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Animal Energetics

Animal Energetics

How much energy do animals use to perform important functions?

Domestic Dog Social Cognition

Domestic Dog Social Cognition

Alexa Tullis

Research Program Overview

My research interests fall along two lines: animal energetics and domestic dog social cognition.

Animals Energetics:

My research in the area of animal energetics has focused on how much metabolic energy animals use to perform important metabolic functions, and how environmental factors can influence these costs.

·       My students and I drawn upon the great diversity in the animal kingdom in our investigations, including both invertebrates (insects, crabs, sea stars, brachiopods, and bivalves) and vertebrates (sharks and snakes). 

·       The approach my students and I take employs both whole-animal metabolic measurements and cellular and biochemical-level assays.  

·       In the near future, projects in my lab will focus on assessing the influence of environmental stressors (e.g., extreme temperature, salinity, aerial exposure) on the metabolic rate of marine invertebrates. Within this broad context, I will work with students to come up with interesting and relevant projects.

Domestic Dog Social Cognition: 

This avenue of my research is done in collaboration with Dr. Erin Colbert-White of the Psychology Department at the University of Puget Sound.

Alexa's dog, Tobi-ko      In our research Dr. Colbert-White and I have investigated how human vocal intonation influences dog behavior when making choices.

We have identified a few possible projects on the horizon including:

·       testing whether or not videos marketed to stave off dogs' boredom actually work.

·       examining how reward schedule influences results of choice experiments.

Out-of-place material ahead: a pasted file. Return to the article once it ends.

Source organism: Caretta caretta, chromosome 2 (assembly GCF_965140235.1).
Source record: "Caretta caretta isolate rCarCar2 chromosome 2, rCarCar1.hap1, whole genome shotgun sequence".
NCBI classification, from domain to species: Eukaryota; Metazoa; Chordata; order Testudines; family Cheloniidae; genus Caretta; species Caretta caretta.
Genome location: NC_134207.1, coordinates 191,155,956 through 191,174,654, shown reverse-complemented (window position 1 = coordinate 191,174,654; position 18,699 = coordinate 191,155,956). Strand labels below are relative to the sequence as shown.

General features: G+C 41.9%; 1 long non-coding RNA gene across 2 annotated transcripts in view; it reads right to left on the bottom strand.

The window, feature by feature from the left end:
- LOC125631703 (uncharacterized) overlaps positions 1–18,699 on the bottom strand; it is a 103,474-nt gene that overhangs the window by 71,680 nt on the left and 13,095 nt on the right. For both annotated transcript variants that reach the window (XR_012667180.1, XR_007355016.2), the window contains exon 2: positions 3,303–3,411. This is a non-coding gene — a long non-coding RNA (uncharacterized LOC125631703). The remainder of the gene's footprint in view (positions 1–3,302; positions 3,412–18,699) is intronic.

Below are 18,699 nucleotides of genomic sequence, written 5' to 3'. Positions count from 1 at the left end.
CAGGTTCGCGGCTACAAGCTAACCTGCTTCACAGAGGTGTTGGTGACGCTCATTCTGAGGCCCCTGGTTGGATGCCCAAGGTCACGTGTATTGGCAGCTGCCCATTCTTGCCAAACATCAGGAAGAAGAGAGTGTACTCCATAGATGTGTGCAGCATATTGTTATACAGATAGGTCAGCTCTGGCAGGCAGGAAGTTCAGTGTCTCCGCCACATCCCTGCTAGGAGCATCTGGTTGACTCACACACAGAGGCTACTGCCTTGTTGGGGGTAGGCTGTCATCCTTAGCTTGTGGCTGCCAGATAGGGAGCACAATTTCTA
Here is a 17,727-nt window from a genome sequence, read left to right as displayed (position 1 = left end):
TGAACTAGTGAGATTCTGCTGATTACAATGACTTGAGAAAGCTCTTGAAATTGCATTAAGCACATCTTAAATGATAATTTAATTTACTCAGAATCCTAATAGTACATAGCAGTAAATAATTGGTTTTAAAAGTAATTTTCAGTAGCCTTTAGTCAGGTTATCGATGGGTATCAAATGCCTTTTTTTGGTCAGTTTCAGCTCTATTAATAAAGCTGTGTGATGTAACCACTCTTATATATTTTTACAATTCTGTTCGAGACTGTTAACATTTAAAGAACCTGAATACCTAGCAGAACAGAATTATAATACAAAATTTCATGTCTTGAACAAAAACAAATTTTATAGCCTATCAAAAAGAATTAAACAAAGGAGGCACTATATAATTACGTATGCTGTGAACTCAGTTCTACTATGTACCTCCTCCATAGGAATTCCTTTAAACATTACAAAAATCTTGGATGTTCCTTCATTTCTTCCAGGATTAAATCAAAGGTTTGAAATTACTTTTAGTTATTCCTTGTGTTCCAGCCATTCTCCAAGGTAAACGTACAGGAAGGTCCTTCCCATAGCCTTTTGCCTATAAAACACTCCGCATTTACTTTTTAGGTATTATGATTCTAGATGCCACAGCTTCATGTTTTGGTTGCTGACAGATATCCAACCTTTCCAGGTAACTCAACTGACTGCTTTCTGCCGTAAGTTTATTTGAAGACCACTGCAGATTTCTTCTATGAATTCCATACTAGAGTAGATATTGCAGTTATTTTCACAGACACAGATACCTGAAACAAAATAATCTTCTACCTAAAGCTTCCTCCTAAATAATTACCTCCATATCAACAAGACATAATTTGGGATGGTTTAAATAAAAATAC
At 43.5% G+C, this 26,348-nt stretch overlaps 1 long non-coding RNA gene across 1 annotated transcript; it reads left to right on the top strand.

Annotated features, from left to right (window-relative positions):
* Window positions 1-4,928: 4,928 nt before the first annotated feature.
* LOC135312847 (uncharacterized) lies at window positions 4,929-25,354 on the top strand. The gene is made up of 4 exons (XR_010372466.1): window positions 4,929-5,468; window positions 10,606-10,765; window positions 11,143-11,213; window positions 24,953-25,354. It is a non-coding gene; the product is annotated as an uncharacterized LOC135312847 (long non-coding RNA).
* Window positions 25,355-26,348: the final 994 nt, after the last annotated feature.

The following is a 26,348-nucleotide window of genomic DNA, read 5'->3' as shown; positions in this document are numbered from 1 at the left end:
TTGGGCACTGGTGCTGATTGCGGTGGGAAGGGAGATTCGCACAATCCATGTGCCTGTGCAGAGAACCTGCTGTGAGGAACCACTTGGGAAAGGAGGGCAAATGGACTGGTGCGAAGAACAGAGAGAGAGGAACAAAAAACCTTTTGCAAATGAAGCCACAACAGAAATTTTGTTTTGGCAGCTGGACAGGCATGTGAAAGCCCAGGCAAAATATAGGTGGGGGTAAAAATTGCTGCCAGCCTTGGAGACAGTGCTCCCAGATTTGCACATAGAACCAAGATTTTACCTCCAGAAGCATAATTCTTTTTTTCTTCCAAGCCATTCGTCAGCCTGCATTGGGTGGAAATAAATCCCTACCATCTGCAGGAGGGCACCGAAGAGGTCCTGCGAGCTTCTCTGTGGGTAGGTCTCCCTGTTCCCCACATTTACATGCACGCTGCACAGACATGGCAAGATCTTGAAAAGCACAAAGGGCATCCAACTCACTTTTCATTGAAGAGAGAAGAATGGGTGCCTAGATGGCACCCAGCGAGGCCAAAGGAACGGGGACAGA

Tullis, A. and Straube, C. H. T. (2017). The metabolic cost of carrying a sexually selected trait in the male fiddler crab Uca pugilatorJournal of Experimental Biology, DOI:10.1242/jeb.163816. (Abstract)

Fly, E.K.*, Monaco, C.J., Pincebourde, S. and Tullis, A. (2012). The influence of intertidal location and temperature on the metabolic cost of emersion in Pisaster ochraceus. Journal of Experimental Marine Biology and Ecology, 422-423: 20-28. pdf

Tullis, A. and Andrus, S.C.* (2011). The cost of incline locomotion in ghost crabs of different sizes. Journal of Comparative Physiology. 181(7): 873-881. pdf

Madlung, A., Bremer, M., Himelblau, E. and Tullis, A. (2011). A study assessing the potential of negative effects in interdisciplinary math-biology instruction. Life Science Education, 10: 43-54. (Abstract)

Moon, B.R.  and Tullis, A. (2006). The ontogeny of contractile performance and metabolic capacity in a high-frequency muscle. Physiological and Biochemical Zoology, 79(1): 20-30. pdf

Tullis, A. and Baillie, M.I.*  (2005). The metabolic and biochemical responses of a tropical elasmobranch to alterations in environmental temperature. Journal of Fish Biology, 67: 950 - 968. pdf

Tullis, A. and Peterson, G.*  (2000).  Growth and metabolism in embryonic white spotted bamboo sharks, Chiloscyllium plagiosum:  Comparison with embryonic birds and reptiles. Physiological and Biochemical Zoology73(3): 271 - 282. pdf

Londraville, R.L., Cramer, T.D., Frank, J.P., Tullis, A., and Block, B.A.  (2000).  Cloning of a neonatal calcium ATPase isoform (SERCA 1B) from extrocular muscle of adult blue marlin (Makaira nigricans). Comparative Biochemistry and Physiology, B.  127: 223 - 233.  (Abstract)

Tullis, A. and Block, B.A.  (1997).  Histochemical and immunohistochemical studies on the origin of the blue marlin heater cell phenotype.  Tissue and Cell. 29(6):  627 - 642. (Abstract)

Tullis, A. and Block, B.A. (1996).  Expression of SR Ca2+ ATPase isoforms in marlin and swordfish skeletal, extraocular, and thermogenic muscle cells.  American Journal of Physiology, 271:  R262-R275.  (Abstract)

Tullis, A., Block, B.A. and Sidell, B.D.  (1991).  Activities of key metabolic enzymes in the heater organs of scombroids fishes.  Journal of Experimental Biology, 161: 383-403.  (Abstract)

Full, R.J. and Tullis, A.  (1990).  Capacity for sustained terrestrial locomotion in an insect: Energetics, thermal dependence, and kinematics.  Journal of Comparative Physiology B, 160: 573-581.

Full, R.J., Zuccarello, D.A. and Tullis, A.  (1990).  Effects of variation in form on the cost of terrestrial locomotion. Journal of Experimental Biology, 150: 233-246.  (Abstract)

Full, R.J. and Tullis, A.  (1990).  The energetics of ascent: Insects on inclines. Journal of Experimental Biology, 149: 307-317.  (Abstract)

*indicates Puget Sound students/alumni